IAALS Advances Justice with Dan Ritchie
IAALS simply would not be what it is without the support of our partners and friends. They are essential to our efforts and hail from a wide range of backgrounds, viewpoints, and sectors. Every month, IAALS will shine the spotlight on one such person and take you behind the scenes for a lighthearted glimpse into those upon whose guidance and support we rely. Together we are advancing justice.
Daniel L. Ritchie, Chancellor Emeritus, University of Denver
Dan Ritchie has had a profound influence on IAALS. The idea of IAALS was born in his office one day in 2005 when he said to me, "Is there a think tank for the legal system somewhere—a think tank that would be collaborative and action-oriented? Does such a thing exist? No? Well, why don’t we start one. Why don’t you reach out to John Moye and see if he would be interested, too."
Then, Dan raised the money, positioned IAALS for maximum impact, and helped me to pull together an initial team. And he has stuck with us, helping us shape our mission and our projects at every turn. Now, he offices at IAALS and continues to lend us his expertise regularly.
That is how Dan works. He dreams big, he imagines excellence, and then creates it. He transformed the University of Denver from a struggling institution to a world-class one, with attention to every detail. He transformed the Denver Center for the Performing Arts from a regional arts venue to an international showcase. Those are only two examples of many. He has now moved on to the governmental and financial structure of the state of Colorado, and to support for medical research innovations. He has had and certainly will have similar profound impact.
Dan Ritchie does not believe in impossible dreams—instead, for Dan, all things are possible. For a recent birthday, I gave Dan a small Don Quixote statute that belonged to my Dad, who collected Don Quixotes. Another man who transcended the ordinary and did not believe in impossible dreams—and another admirer of Dan Ritchie.
I have had the honor of knowing Dan for over fifty years. Along the way, we have shared many pursuits—ranching, education for gifted and talented children, higher education, public policy. He is brilliant and wise—he is a dreamer and a doer (a very unusual combination), a leader, and a visionary. Dan Ritchies only come along once or twice a century. How incredibly lucky IAALS is to be a fellow traveler with him.
We caught up with Dan for our first Partner Profile of 2018.
What is your idea of perfect happiness? To be useful. It’s about expressing my gratitude for the life, the opportunities, and the good fortune that I’ve had. If I can make a difference, I’m happy. If I can’t, I’m not.
Outside of your numerous professional connections, is there something in particular that compels you to call Colorado “home"? Colorado’s mountains are a kind of a cathedral with their vast wildness and the animals and plants that occupy them. I love spending time in them. Years ago, I wanted to hike the San Juan mountain range and didn’t know that area like I do other parts of the state. So I went to John Fielder (a landscape photographer and writer) and he told me where the best hike was. However, he made me promise to keep it secret. The first day the route was mostly off-trail and at one point we faced a near-vertical 1,000-foot wall. As I stared up at it I thought, this must be wrong, but I checked my directions and they were right. We finally found a route to get up it. That was hard, but getting down was even harder and scarier. We finally made our way down to a beautiful lake and stream and it was extraordinary. Later I told Fielder that he was either overestimating me or trying to kill me.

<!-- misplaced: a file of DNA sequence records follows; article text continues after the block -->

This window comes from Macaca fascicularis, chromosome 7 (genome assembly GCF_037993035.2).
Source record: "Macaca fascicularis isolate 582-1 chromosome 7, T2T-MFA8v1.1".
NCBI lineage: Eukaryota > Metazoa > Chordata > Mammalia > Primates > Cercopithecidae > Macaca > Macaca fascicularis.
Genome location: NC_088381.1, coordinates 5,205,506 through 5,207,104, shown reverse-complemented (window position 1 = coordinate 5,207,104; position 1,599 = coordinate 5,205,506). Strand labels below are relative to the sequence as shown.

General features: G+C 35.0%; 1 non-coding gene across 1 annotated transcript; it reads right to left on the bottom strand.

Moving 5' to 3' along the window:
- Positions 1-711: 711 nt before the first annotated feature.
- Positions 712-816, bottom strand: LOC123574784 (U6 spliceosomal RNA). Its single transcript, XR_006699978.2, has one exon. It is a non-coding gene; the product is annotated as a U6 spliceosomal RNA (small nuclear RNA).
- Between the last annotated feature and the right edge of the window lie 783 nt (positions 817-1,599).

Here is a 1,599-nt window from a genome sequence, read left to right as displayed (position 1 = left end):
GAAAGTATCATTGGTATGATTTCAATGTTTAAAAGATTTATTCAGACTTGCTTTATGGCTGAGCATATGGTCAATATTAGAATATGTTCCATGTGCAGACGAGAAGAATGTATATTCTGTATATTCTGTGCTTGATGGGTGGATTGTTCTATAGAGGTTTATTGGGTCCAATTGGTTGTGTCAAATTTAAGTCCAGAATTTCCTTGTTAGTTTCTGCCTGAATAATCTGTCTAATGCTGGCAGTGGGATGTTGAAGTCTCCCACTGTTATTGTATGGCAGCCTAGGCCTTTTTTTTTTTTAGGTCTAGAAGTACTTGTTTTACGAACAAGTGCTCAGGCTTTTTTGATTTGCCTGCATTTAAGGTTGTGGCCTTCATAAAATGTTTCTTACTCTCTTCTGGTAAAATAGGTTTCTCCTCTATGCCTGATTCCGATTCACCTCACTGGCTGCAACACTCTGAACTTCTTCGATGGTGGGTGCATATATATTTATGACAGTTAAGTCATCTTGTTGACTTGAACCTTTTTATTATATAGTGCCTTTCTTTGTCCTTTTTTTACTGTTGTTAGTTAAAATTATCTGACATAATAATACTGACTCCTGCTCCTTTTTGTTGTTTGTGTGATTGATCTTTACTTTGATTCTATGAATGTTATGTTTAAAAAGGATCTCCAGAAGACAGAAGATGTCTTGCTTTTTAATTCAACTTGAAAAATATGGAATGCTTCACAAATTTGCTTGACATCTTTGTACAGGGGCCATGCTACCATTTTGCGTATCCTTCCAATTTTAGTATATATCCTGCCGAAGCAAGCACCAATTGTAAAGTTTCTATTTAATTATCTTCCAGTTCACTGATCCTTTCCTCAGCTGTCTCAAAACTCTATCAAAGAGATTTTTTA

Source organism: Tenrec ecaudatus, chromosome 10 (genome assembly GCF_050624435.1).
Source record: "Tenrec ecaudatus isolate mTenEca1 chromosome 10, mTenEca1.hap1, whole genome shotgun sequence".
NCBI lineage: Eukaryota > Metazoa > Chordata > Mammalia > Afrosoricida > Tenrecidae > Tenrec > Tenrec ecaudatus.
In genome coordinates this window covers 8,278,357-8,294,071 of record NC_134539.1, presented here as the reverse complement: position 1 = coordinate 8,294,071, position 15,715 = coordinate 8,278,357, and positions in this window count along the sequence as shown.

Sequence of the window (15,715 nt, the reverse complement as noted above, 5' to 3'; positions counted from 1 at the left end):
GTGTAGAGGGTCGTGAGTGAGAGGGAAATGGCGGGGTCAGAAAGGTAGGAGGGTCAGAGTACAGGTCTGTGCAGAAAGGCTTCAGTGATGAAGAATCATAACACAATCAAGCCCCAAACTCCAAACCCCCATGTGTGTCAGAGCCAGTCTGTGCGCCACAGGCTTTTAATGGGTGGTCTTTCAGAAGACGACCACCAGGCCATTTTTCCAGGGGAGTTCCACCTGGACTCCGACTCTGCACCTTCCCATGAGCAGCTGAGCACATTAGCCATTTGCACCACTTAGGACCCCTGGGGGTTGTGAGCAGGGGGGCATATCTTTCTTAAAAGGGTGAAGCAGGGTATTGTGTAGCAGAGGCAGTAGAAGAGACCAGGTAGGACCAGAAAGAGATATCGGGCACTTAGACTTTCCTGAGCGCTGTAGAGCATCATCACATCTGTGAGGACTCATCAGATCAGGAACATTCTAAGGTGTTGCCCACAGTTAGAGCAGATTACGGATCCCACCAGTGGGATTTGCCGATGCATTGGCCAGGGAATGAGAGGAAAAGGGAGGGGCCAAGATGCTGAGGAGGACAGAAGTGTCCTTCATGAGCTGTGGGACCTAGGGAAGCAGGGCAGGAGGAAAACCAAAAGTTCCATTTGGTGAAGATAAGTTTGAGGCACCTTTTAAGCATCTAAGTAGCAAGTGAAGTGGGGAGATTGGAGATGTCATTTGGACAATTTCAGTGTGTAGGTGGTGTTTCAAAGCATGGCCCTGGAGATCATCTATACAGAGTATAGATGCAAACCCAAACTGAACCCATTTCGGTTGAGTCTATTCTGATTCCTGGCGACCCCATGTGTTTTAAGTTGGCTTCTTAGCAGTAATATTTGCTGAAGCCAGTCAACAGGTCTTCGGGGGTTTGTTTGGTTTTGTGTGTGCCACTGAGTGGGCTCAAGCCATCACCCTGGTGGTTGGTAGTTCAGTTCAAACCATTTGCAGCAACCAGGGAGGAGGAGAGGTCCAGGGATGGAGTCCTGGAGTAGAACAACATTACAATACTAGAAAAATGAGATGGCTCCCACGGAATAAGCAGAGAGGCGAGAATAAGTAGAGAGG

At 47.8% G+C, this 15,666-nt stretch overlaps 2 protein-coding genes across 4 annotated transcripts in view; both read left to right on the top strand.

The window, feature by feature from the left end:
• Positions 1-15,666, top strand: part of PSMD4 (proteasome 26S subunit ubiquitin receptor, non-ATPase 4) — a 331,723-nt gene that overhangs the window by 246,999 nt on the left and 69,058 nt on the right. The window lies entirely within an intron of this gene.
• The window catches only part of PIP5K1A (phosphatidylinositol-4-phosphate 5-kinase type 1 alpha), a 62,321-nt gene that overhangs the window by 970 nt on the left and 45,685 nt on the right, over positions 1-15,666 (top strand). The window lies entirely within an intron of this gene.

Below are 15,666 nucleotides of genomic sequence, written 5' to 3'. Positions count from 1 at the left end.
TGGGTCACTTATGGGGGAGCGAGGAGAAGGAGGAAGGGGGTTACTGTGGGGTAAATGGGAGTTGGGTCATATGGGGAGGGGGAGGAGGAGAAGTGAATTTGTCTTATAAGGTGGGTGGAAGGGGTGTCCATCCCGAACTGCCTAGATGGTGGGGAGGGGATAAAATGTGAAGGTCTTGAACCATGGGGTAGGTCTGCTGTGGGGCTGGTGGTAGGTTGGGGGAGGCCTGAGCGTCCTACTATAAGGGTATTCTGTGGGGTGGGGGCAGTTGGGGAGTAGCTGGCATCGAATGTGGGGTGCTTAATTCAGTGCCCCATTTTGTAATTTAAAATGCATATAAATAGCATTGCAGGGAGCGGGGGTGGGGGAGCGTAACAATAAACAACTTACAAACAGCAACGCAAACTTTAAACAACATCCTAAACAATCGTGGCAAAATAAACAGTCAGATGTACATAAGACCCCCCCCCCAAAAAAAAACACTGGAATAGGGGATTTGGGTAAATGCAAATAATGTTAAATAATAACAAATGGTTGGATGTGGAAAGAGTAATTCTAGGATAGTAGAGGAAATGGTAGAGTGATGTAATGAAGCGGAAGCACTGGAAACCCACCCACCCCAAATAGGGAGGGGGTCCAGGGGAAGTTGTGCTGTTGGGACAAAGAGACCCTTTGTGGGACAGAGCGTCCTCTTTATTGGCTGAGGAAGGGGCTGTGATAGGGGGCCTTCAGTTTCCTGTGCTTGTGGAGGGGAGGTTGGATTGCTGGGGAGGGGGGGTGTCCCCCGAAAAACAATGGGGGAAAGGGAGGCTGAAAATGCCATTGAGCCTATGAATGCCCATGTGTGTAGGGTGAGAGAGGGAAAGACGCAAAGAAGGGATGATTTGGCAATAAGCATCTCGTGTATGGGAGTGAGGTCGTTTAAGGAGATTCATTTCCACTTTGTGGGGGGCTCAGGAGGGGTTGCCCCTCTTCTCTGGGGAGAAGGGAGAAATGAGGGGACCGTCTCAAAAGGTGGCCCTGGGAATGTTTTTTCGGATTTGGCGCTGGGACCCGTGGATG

What do you most value in a friend? Trustworthiness, because without, you really don’t have a friend. The actor Eddie Albert was my best friend for many years and he was trustworthy as well as loyal. Most people associate him with the TV show Green Acres, but Eddie was also an environmentalist. He was instrumental in helping ban the chemical DDT which led to the comeback of the bald eagle. We were partners in a health food business and back in the 70’s we were the largest distributor of organic produce in the country. Eddie persuaded me to live a healthy life which I owe to my deep trust in him.
What is your most treasured possession? The answer is I don’t have one. Possessions are not what it’s all about. I feel like I’m not giving you an answer, but the one I just gave you is the right one. The world and life is not about possessions. It’s about experiences and making a difference in people’s lives.
What is it about IAALS that inspires your involvement and philanthropic support? As a founder of IAALS, I have to say that the mission of IAALS is really really important; more than most people understand. Nobody else was or is doing what IAALS does. Nobody has the respect and balance and commitment that IAALS has. Our civil justice system is the lynchpin of our country and democracy. Without a strong justice system, America will be like other countries ruled by authoritarian governments which is why supporting IAALS is absolutely essential if we value our freedom and the liberties given through the Bill of Rights.